Fish Couscous (Cous Cous)
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Fish Couscous (Cous Cous)

Fish Couscous (Cous Cous)


Historical curiosities

Couscous (but also couscus, couscous, cous cous, in Berber seksu, in Arabic kuskusu) is the traditional food of all of North Africa, consisting of semolina grains (coarsely ground durum wheat) steamed (with a diameter of one millimeter before cooking). The roots of the couscous are in the Maghreb, where the Berbers have always lived, or rather, as they prefer to be called, Amazighen - free men.  ICouscous today is a dish that can be eaten throughout the Maghreb area - Algeria, Morocco, Tunisia - but also in Egypt, Israel and Palestine.

Usually couscous accompanies stewed meats and / or boiled vegetables (on the Mediterranean coast also stewed fish). It can be made spicy by accompanying it with harissa (mainly used in Tunisia).

In Sicily, in the Trapani area, the traditional ingredient of meat has been replaced with fish
The term couscous indicates both the semolina and the complete dish. In the North African tradition, women used to gather in groups for several days to prepare a large quantity of couscous in grains. The expert hands of the women "rotated" the semolina to "cross it" with the help of a few drops of salted water. Once the semolina was mixed, the Arab women put it to cook in a pot with holes placed on top of another filled with boiling water. Removed from the heat after about twenty minutes, the couscous was worked again with water and salt, and put back to cook. This operation was repeated two or three times. Finally, the cooked couscous was spread out on mats, dried and placed in cloth sacks. In this way the couscous could be stored for several months.


Traditional preparation of couscous

The couscous preparation phase is called “incocciata”, it consists in the transformation of the semolina with the help of water into small round lumps a little bigger than the semolina that is available on the market. For the preparation a low and wide terracotta tureen is used, (the “mafaradda”) where the flour is poured in small quantities. The processed semolina is instead poured into a varnished terracotta container (the “lemmo”). Prepare a bowl of water and salt (5 grams of salt for every 100 cc of water).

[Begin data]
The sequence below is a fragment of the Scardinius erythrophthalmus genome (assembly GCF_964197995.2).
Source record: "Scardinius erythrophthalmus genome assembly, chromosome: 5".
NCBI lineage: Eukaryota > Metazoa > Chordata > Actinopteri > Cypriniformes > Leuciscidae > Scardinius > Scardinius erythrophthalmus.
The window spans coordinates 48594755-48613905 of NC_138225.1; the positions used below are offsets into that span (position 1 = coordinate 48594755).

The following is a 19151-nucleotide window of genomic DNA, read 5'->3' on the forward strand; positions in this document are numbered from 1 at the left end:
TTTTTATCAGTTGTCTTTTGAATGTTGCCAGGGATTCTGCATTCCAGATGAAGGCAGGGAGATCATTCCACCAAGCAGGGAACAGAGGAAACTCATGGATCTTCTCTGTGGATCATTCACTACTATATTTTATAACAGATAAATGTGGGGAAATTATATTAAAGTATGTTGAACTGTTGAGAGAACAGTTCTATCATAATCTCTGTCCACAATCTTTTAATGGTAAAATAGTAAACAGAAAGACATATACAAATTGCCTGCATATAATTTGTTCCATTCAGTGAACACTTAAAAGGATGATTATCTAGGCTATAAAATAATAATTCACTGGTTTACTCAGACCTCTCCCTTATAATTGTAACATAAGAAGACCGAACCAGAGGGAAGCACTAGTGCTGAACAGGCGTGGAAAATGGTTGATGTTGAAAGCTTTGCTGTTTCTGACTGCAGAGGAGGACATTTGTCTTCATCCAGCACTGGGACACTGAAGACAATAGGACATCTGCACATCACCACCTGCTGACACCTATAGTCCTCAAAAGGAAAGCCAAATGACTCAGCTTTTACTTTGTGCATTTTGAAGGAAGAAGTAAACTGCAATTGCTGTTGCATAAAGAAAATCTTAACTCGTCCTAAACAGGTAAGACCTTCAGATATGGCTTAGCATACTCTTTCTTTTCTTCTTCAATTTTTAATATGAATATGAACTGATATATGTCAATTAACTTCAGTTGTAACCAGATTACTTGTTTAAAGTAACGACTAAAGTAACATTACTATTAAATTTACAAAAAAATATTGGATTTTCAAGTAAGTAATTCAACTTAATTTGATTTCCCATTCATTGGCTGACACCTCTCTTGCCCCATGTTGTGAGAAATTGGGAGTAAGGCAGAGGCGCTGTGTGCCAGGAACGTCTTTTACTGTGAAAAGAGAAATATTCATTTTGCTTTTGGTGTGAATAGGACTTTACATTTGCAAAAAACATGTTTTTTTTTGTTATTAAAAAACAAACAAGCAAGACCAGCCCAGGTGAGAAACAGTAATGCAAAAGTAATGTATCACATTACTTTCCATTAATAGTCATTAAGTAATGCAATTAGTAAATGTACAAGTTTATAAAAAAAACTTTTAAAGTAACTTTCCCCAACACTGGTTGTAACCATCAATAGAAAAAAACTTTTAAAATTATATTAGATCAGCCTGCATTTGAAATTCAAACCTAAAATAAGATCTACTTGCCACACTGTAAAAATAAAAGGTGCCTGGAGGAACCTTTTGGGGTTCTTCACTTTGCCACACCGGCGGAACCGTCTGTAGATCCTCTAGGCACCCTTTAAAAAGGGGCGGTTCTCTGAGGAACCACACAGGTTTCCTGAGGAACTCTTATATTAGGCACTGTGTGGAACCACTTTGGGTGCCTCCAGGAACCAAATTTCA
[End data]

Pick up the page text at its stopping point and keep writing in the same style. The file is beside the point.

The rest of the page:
Place a handful of semolina in the "mafaradda" and a spoonful of salt water next to it, then continue with rotating movements of the fingers in order to absorb the water in the semolina and, at the same time, form grains that we will deposit in the "limb" . Proceed until the semolina runs out. Add a drizzle of extra virgin olive oil to the “incocciata” semolina and, with the palm of your hands, rub it so that, in the end, all the grains are greased with oil and well shelled.
The dosage of the water and the crumb of the semolina are closely linked to the skill of the performer.

When finally all the semolina has been collected in very small lumps, the couscous will be sieved to remove any excess flour and spread on a towel to dry

The traditional North African method involves the use of a steamer called cushionsystem. (taseksut in Berber, kiska: yes in Arabic) The base is an elongated metal pot with a rounded shape in which vegetables and stewed meat are cooked. Above this base is placed the container with a perforated bottom in which the couscous is steamed, absorbing the flavors of the broth below. If the joint between the edge of the lower pan and the upper pan is not airtight, a damp cloth is often placed in order to prevent the steam from escaping from the sides. In some cases, a mixture prepared with a mixture of water and flour is used instead of the damp cloth. This is because the steam should come out only from the top of the cushions (steamer)

The “couscous” used in the Trapani area is generally composed of a kind of flat-bottomed painted terracotta colander, with its lid and a high-sided pot capable of housing the couscous bowl.

There are also other types of “couscous” called “French style” built in steel or aluminum where the “couscous” is directly embedded in the pot that will contain the cooking water. In general, in French cushions it is not necessary to "seal" the point of union between the lower and upper parts of the cushions.